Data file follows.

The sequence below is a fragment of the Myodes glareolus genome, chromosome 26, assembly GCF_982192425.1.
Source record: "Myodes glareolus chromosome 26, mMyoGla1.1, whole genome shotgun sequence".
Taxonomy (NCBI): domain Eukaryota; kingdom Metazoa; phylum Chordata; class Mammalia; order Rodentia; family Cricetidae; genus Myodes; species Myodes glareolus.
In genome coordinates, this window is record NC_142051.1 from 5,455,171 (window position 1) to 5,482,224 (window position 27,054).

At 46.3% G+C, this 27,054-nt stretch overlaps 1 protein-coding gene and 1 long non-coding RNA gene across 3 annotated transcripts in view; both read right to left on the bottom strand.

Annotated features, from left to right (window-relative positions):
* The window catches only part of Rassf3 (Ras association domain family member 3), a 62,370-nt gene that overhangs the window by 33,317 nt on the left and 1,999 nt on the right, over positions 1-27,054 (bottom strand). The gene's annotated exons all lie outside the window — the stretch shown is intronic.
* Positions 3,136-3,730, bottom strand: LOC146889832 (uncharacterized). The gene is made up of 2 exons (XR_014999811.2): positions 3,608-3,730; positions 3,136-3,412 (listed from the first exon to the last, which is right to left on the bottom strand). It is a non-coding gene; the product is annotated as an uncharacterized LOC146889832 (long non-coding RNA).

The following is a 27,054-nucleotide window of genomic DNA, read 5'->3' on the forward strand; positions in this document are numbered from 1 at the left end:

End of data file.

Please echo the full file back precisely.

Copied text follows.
The sequence below is a fragment of the Myodes glareolus genome, chromosome 26, assembly GCF_982192425.1.
Source record: "Myodes glareolus chromosome 26, mMyoGla1.1, whole genome shotgun sequence".
Taxonomy (NCBI): domain Eukaryota; kingdom Metazoa; phylum Chordata; class Mammalia; order Rodentia; family Cricetidae; genus Myodes; species Myodes glareolus.
In genome coordinates, this window is record NC_142051.1 from 5,455,171 (window position 1) to 5,482,224 (window position 27,054).

At 46.3% G+C, this 27,054-nt stretch overlaps 1 protein-coding gene and 1 long non-coding RNA gene across 3 annotated transcripts in view; both read right to left on the bottom strand.

Annotated features, from left to right (window-relative positions):
* The window catches only part of Rassf3 (Ras association domain family member 3), a 62,370-nt gene that overhangs the window by 33,317 nt on the left and 1,999 nt on the right, over positions 1-27,054 (bottom strand). The gene's annotated exons all lie outside the window — the stretch shown is intronic.
* Positions 3,136-3,730, bottom strand: LOC146889832 (uncharacterized). The gene is made up of 2 exons (XR_014999811.2): positions 3,608-3,730; positions 3,136-3,412 (listed from the first exon to the last, which is right to left on the bottom strand). It is a non-coding gene; the product is annotated as an uncharacterized LOC146889832 (long non-coding RNA).

The following is a 27,054-nucleotide window of genomic DNA, read 5'->3' on the forward strand; positions in this document are numbered from 1 at the left end: